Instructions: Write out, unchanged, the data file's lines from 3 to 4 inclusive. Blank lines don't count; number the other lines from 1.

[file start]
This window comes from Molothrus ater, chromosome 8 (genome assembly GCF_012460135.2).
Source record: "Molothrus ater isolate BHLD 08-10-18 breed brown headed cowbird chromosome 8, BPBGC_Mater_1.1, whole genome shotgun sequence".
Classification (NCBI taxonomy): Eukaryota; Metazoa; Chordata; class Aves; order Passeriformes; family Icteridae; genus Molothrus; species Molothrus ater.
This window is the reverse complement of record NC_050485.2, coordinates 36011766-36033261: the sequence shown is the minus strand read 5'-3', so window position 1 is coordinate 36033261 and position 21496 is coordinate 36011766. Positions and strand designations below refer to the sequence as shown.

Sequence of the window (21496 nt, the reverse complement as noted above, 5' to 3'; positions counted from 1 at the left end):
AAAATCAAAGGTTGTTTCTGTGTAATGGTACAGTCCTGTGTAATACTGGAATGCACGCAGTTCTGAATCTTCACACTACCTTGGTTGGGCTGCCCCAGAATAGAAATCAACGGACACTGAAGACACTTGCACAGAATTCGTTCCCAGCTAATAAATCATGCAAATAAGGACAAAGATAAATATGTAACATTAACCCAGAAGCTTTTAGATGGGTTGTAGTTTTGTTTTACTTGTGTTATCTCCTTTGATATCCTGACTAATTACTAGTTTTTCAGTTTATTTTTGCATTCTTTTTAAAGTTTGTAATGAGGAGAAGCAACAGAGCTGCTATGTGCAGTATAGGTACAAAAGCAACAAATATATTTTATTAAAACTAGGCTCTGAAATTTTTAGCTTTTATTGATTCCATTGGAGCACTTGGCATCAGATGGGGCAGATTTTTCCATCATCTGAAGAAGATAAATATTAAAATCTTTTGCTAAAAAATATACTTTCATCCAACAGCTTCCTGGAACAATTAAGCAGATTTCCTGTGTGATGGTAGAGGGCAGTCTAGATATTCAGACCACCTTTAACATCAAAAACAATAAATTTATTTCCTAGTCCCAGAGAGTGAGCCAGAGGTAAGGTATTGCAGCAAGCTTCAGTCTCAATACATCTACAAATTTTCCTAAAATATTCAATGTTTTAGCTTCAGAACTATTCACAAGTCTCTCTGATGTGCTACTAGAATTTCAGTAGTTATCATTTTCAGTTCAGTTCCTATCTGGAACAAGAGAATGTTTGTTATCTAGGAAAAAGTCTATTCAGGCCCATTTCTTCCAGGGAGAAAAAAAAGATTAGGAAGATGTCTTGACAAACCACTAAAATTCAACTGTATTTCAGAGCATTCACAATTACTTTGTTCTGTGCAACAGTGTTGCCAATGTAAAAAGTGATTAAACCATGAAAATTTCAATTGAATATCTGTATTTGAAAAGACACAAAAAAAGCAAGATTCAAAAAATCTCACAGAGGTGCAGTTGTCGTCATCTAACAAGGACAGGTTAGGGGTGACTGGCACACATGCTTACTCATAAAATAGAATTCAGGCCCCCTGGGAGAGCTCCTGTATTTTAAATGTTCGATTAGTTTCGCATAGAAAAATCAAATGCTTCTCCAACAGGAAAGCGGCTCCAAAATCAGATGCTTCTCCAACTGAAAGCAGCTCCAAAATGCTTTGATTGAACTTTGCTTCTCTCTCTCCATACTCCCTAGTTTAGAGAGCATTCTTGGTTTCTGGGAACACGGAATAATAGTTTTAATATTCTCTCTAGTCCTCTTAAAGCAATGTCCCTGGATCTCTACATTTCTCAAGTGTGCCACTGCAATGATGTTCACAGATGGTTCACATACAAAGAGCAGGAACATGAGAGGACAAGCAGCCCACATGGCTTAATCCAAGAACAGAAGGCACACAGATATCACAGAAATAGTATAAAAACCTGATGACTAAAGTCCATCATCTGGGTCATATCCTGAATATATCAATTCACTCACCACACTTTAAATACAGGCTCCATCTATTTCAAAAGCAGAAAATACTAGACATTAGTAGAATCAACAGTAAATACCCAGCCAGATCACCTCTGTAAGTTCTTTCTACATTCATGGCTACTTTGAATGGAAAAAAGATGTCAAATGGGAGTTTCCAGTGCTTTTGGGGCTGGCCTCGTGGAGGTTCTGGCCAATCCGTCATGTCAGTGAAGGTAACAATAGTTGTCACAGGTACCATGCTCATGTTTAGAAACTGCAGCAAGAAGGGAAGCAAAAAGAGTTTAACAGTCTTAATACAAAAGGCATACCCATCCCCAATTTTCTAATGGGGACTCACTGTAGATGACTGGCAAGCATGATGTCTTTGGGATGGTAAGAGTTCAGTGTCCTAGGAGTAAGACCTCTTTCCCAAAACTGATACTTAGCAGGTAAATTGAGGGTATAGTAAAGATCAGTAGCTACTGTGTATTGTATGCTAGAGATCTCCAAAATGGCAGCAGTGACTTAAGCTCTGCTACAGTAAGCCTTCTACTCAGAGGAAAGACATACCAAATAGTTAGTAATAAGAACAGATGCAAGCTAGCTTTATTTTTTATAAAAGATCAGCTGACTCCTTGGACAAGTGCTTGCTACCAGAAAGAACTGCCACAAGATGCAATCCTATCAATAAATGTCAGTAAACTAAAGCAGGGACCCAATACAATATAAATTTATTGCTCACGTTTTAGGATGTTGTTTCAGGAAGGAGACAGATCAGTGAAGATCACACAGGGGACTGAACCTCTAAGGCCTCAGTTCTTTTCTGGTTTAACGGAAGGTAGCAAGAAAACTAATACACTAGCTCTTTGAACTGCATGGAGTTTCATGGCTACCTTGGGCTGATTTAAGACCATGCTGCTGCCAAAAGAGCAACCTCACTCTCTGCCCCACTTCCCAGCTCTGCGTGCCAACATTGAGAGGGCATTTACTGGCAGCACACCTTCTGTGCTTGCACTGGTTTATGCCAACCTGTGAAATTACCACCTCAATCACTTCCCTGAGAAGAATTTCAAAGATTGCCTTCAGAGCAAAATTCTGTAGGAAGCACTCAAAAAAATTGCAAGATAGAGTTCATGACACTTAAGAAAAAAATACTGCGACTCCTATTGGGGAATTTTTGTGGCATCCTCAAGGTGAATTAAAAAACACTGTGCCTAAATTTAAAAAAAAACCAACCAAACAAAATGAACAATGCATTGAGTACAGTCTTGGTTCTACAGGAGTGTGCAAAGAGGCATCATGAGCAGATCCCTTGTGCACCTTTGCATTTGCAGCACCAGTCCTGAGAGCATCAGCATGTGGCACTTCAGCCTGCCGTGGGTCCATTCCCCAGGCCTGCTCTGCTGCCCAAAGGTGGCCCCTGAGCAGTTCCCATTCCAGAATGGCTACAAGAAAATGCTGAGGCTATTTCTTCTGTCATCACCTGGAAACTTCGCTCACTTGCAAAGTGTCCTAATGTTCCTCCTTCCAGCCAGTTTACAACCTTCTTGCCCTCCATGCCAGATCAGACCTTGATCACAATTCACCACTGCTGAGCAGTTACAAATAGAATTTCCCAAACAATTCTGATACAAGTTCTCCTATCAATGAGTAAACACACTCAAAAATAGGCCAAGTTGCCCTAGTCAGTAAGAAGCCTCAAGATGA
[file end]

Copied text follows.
Classification (NCBI taxonomy): Eukaryota; Metazoa; Chordata; class Aves; order Passeriformes; family Icteridae; genus Molothrus; species Molothrus ater.
This window is the reverse complement of record NC_050485.2, coordinates 36011766-36033261: the sequence shown is the minus strand read 5'-3', so window position 1 is coordinate 36033261 and position 21496 is coordinate 36011766. Positions and strand designations below refer to the sequence as shown.